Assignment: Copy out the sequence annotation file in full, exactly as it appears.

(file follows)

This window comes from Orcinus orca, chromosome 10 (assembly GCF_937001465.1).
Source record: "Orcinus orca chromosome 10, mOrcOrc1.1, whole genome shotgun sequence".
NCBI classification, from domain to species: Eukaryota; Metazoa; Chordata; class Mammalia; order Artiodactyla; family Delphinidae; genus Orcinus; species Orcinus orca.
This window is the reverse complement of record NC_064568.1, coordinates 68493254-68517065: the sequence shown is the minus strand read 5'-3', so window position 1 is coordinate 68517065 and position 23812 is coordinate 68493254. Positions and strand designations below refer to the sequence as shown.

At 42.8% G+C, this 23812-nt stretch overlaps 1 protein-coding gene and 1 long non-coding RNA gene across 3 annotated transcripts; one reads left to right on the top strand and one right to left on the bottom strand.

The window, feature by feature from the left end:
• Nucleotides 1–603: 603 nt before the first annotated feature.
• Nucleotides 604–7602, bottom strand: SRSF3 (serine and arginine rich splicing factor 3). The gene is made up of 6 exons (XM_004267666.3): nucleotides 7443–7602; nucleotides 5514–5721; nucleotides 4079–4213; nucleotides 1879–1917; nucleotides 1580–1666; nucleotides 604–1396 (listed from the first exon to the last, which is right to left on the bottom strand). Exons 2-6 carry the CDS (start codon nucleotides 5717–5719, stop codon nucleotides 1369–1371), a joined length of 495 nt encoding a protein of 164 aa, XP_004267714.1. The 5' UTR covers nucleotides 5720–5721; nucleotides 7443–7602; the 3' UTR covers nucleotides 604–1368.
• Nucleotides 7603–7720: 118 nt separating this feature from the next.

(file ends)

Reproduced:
This window comes from Orcinus orca, chromosome 10 (assembly GCF_937001465.1).
Source record: "Orcinus orca chromosome 10, mOrcOrc1.1, whole genome shotgun sequence".
NCBI classification, from domain to species: Eukaryota; Metazoa; Chordata; class Mammalia; order Artiodactyla; family Delphinidae; genus Orcinus; species Orcinus orca.
This window is the reverse complement of record NC_064568.1, coordinates 68493254-68517065: the sequence shown is the minus strand read 5'-3', so window position 1 is coordinate 68517065 and position 23812 is coordinate 68493254. Positions and strand designations below refer to the sequence as shown.

At 42.8% G+C, this 23812-nt stretch overlaps 1 protein-coding gene and 1 long non-coding RNA gene across 3 annotated transcripts; one reads left to right on the top strand and one right to left on the bottom strand.

The window, feature by feature from the left end:
• Nucleotides 1–603: 603 nt before the first annotated feature.
• Nucleotides 604–7602, bottom strand: SRSF3 (serine and arginine rich splicing factor 3). The gene is made up of 6 exons (XM_004267666.3): nucleotides 7443–7602; nucleotides 5514–5721; nucleotides 4079–4213; nucleotides 1879–1917; nucleotides 1580–1666; nucleotides 604–1396 (listed from the first exon to the last, which is right to left on the bottom strand). Exons 2-6 carry the CDS (start codon nucleotides 5717–5719, stop codon nucleotides 1369–1371), a joined length of 495 nt encoding a protein of 164 aa, XP_004267714.1. The 5' UTR covers nucleotides 5720–5721; nucleotides 7443–7602; the 3' UTR covers nucleotides 604–1368.
• Nucleotides 7603–7720: 118 nt separating this feature from the next.